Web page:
TWO senior managers in the Coombe maternity hospital in Dublin are getting salary top-ups, one of which is worth €26,000, it has emerged.
The latest revelation came from the maternity hospital, which admitted to the Health Service Executive (HSE) that it was not complying with public pay policy, even though it was seriously in the red.
A spokesman told the Irish Independent that the top-ups were being funded from rental income from its private clinic, and not charitable donations, fundraising or the operation of patient facilities.
One of the managers receives a top-up of €26,000 which was approved by the hospital board for an "additional role" taken on outside their contracted position, avoiding the need to recruit someone new.
The other manager is getting an additional €10,000 which was also approved by the board on the basis of their particular "skill-set" for the job.
The spokesman stressed that the master, Dr Sharon Sheehan, and the secretary and general manager were not getting any top-ups.
Meanwhile, three of the hospital's consultants, Dr Sean Daly, Dr Mairead Kennelly and Dr Aisling Martin, are partners in a private pregnancy scan clinic located in the hospital.
The Coombe Fetal Medicine Ltd, which provides ultrasounds for private patients, only operates "after hours" in the hospital. A spokesman said it freed up appointment slots during normal working hours for pregnant women who should get a recommended two scans.
"Additional scans are provided as clinically indicted," he said. Meanwhile, the Central Remedial Clinic (CRC) yesterday declined to elaborate further on the top-ups row. It had earlier claimed the HSE had known since 2009 that it was using charity funds to top up the salaries of its managers.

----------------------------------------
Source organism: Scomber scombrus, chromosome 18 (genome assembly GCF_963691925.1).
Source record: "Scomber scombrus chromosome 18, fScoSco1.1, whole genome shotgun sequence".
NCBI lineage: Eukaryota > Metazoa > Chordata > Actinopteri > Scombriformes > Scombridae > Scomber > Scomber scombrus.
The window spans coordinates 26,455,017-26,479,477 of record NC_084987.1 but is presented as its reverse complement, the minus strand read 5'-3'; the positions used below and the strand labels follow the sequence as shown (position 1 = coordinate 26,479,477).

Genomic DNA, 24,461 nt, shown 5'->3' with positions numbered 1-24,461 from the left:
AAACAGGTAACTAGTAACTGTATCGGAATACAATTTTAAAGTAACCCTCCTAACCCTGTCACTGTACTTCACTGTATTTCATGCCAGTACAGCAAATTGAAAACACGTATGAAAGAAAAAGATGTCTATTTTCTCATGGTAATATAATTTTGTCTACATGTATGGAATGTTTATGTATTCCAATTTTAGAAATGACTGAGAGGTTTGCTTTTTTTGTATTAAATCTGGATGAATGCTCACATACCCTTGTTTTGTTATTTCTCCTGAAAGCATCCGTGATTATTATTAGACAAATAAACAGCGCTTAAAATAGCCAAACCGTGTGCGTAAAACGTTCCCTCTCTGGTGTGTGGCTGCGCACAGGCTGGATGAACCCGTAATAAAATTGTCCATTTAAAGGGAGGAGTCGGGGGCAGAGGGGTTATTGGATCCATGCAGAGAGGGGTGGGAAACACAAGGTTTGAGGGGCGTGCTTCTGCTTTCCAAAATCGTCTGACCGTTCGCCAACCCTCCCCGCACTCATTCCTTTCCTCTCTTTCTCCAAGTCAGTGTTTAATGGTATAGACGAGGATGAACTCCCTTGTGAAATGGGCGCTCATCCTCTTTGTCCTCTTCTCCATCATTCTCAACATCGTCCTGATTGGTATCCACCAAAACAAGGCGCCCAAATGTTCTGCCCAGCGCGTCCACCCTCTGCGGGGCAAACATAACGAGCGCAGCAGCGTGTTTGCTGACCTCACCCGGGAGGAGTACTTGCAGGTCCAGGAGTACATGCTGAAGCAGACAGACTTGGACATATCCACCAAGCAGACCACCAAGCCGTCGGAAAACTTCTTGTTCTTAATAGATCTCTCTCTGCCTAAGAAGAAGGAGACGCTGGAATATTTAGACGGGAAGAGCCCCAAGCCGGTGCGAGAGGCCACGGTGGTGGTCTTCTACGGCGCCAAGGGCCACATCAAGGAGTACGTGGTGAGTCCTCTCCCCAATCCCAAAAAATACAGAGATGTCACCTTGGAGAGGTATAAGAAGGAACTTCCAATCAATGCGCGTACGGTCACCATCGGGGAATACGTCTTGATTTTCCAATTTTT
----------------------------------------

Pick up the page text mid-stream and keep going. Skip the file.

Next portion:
Former CRC chairman Des Peelo said the HSE senior management was told in 2009 that the payments – which included a €136,000 top-up to its €100,000 former chief Paul Kiely – would have to be phased out rather than stopped.
Asked where it thought the money for top-ups would come from after January 2010, when it stopped funding them publicly, the HSE said yesterday that queries regarding the source of the "top-up" amounts were for the CRC.
The HSE said it was not clear what the CRC was referring to when it said it provided the HSE with "regular reports" about the sources of funding, both public and private, for its staff salaries.
Meanwhile, Health Minister James Reilly said he had "a plan" on how to deal with hospitals and agencies which refused to stop paying these allowances.
He said he would not reveal the details of this plan, but insisted if funding cuts were to be made they would be targeted at those benefiting from the top-ups rather than services for patients and clients.
Taoiseach Enda Kenny was quizzed on the issue during his visit to Japan when he was asked was it "not a bit late" for Dr Reilly to be calling for "urgent action".
He replied: "I think what's emerging here is a complete picture of what is involved, and as I said before, you cannot have a situation where ordinary citizens give their hard-earned money through direct debit, flag days, subscriptions or whatever method . . . they give that money on the understanding that it is going to go for charity purposes.
"Therefore, the minister has given an instruction to the HSE to find out the complete truth of the entire picture and deal with this matter comprehensively and effectively."